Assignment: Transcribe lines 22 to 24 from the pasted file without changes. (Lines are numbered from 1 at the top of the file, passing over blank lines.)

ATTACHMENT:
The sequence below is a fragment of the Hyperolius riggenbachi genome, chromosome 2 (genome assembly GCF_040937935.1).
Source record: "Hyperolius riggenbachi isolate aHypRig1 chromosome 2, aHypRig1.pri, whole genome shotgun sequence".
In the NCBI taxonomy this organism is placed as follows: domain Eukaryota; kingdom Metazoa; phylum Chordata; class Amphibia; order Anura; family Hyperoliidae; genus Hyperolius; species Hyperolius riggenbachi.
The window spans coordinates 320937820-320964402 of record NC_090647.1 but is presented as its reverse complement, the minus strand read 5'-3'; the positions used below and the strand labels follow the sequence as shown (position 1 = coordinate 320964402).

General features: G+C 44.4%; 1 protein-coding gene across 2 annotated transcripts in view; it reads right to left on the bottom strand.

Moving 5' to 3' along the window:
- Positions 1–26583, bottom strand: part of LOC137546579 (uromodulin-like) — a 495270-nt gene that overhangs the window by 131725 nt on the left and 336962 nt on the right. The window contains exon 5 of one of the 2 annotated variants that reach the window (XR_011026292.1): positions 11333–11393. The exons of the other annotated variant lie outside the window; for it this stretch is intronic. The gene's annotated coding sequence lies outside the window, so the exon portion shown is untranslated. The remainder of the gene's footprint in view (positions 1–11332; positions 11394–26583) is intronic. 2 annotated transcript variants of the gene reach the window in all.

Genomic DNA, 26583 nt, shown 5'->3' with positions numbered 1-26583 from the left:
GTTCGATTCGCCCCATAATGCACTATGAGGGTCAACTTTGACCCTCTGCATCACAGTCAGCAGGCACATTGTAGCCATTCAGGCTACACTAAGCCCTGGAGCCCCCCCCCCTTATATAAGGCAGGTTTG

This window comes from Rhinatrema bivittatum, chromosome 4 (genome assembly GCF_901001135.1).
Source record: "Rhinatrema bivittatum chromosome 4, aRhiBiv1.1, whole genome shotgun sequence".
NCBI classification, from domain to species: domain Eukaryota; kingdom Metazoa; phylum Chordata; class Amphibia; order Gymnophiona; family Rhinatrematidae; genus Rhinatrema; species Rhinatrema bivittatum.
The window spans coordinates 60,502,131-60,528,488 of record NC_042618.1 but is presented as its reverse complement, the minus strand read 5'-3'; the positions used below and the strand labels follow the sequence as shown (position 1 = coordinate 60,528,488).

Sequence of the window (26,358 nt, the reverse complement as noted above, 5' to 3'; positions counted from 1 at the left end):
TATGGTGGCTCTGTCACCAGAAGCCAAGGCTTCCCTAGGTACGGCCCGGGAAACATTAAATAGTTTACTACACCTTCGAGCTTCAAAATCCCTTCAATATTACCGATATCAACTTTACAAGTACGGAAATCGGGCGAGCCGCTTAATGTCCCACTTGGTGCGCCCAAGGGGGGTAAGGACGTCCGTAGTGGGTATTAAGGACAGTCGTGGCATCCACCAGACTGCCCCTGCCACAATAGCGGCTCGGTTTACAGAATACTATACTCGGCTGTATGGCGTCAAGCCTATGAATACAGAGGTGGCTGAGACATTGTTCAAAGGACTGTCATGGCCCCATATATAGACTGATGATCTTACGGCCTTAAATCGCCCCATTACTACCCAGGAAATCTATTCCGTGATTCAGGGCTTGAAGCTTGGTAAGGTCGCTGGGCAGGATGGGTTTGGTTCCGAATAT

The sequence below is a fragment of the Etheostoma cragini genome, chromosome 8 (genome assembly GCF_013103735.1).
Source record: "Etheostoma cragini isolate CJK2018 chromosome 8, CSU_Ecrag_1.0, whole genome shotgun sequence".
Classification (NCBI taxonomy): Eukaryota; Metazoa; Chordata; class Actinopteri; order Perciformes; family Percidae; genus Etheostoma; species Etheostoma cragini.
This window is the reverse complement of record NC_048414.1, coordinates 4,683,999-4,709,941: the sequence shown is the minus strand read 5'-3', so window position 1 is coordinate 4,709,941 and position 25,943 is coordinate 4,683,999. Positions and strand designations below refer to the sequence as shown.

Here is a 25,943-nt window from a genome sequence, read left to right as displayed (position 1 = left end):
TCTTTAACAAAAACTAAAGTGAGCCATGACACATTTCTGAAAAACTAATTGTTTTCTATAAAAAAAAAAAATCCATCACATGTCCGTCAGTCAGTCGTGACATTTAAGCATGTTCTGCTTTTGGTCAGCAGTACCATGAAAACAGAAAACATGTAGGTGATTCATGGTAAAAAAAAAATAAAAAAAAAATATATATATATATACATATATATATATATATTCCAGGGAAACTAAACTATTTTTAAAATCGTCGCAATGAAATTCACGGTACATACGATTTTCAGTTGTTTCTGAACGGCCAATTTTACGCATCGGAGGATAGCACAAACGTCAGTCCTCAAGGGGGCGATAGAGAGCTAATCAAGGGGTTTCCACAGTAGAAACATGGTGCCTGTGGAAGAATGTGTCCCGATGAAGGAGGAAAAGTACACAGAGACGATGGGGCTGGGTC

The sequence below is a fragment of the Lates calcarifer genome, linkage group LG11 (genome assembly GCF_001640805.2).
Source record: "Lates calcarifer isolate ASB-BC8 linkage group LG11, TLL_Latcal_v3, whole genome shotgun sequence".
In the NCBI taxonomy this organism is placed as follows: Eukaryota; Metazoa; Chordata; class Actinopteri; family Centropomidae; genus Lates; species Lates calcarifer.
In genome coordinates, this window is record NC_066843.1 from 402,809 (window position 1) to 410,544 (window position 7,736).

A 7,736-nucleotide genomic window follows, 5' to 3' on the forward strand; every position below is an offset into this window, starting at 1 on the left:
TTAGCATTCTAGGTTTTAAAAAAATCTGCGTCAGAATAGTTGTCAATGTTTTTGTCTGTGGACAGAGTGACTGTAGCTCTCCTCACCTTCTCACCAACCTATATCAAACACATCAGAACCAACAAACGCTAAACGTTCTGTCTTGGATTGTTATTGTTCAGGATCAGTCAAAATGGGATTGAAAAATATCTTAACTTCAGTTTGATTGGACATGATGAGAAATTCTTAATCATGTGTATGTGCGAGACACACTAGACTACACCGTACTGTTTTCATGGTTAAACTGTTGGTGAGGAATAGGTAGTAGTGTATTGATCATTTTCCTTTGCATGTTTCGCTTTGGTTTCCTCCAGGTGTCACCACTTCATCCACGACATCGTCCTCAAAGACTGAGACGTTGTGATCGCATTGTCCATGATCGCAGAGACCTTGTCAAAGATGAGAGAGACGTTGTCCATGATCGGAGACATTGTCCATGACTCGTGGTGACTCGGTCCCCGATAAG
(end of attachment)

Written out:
The sequence below is a fragment of the Lates calcarifer genome, linkage group LG11 (genome assembly GCF_001640805.2).
Source record: "Lates calcarifer isolate ASB-BC8 linkage group LG11, TLL_Latcal_v3, whole genome shotgun sequence".
In the NCBI taxonomy this organism is placed as follows: Eukaryota; Metazoa; Chordata; class Actinopteri; family Centropomidae; genus Lates; species Lates calcarifer.